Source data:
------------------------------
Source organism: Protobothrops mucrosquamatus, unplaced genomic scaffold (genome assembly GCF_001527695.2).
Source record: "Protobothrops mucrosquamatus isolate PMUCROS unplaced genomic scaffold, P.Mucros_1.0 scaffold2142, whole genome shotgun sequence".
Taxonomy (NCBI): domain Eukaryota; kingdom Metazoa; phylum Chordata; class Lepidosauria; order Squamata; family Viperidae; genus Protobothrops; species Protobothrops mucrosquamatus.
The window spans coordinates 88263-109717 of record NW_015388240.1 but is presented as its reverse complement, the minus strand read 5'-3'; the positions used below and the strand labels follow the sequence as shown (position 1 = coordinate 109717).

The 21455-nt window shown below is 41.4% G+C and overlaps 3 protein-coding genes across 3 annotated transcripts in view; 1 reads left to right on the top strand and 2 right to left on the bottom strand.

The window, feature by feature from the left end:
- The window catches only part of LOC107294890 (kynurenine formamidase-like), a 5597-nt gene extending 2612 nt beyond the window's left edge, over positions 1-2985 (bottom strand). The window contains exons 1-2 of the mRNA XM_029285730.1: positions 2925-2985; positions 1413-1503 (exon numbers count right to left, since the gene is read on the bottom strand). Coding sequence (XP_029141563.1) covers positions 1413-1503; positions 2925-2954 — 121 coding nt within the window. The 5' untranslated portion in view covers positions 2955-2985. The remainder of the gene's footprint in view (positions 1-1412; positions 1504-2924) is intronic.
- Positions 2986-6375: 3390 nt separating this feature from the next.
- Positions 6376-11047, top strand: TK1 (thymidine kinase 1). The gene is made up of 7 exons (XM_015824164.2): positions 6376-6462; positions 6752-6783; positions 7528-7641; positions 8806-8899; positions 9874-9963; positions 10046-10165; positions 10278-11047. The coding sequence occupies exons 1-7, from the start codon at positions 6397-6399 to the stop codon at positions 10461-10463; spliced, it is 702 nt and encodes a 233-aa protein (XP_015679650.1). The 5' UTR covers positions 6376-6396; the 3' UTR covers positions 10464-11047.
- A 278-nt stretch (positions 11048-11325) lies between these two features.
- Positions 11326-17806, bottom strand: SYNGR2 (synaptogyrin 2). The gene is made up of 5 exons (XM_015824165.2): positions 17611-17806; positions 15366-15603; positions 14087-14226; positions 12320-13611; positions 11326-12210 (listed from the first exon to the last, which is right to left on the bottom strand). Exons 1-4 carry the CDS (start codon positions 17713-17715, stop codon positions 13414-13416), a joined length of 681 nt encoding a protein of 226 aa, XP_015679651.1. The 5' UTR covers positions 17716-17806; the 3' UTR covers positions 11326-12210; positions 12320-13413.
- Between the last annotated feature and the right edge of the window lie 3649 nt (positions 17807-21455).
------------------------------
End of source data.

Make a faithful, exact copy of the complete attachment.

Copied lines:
Source organism: Protobothrops mucrosquamatus, unplaced genomic scaffold (genome assembly GCF_001527695.2).
Source record: "Protobothrops mucrosquamatus isolate PMUCROS unplaced genomic scaffold, P.Mucros_1.0 scaffold2142, whole genome shotgun sequence".
Taxonomy (NCBI): domain Eukaryota; kingdom Metazoa; phylum Chordata; class Lepidosauria; order Squamata; family Viperidae; genus Protobothrops; species Protobothrops mucrosquamatus.
The window spans coordinates 88263-109717 of record NW_015388240.1 but is presented as its reverse complement, the minus strand read 5'-3'; the positions used below and the strand labels follow the sequence as shown (position 1 = coordinate 109717).

The 21455-nt window shown below is 41.4% G+C and overlaps 3 protein-coding genes across 3 annotated transcripts in view; 1 reads left to right on the top strand and 2 right to left on the bottom strand.

The window, feature by feature from the left end:
- The window catches only part of LOC107294890 (kynurenine formamidase-like), a 5597-nt gene extending 2612 nt beyond the window's left edge, over positions 1-2985 (bottom strand). The window contains exons 1-2 of the mRNA XM_029285730.1: positions 2925-2985; positions 1413-1503 (exon numbers count right to left, since the gene is read on the bottom strand). Coding sequence (XP_029141563.1) covers positions 1413-1503; positions 2925-2954 — 121 coding nt within the window. The 5' untranslated portion in view covers positions 2955-2985. The remainder of the gene's footprint in view (positions 1-1412; positions 1504-2924) is intronic.
- Positions 2986-6375: 3390 nt separating this feature from the next.
- Positions 6376-11047, top strand: TK1 (thymidine kinase 1). The gene is made up of 7 exons (XM_015824164.2): positions 6376-6462; positions 6752-6783; positions 7528-7641; positions 8806-8899; positions 9874-9963; positions 10046-10165; positions 10278-11047. The coding sequence occupies exons 1-7, from the start codon at positions 6397-6399 to the stop codon at positions 10461-10463; spliced, it is 702 nt and encodes a 233-aa protein (XP_015679650.1). The 5' UTR covers positions 6376-6396; the 3' UTR covers positions 10464-11047.
- A 278-nt stretch (positions 11048-11325) lies between these two features.
- Positions 11326-17806, bottom strand: SYNGR2 (synaptogyrin 2). The gene is made up of 5 exons (XM_015824165.2): positions 17611-17806; positions 15366-15603; positions 14087-14226; positions 12320-13611; positions 11326-12210 (listed from the first exon to the last, which is right to left on the bottom strand). Exons 1-4 carry the CDS (start codon positions 17713-17715, stop codon positions 13414-13416), a joined length of 681 nt encoding a protein of 226 aa, XP_015679651.1. The 5' UTR covers positions 17716-17806; the 3' UTR covers positions 11326-12210; positions 12320-13413.
- Between the last annotated feature and the right edge of the window lie 3649 nt (positions 17807-21455).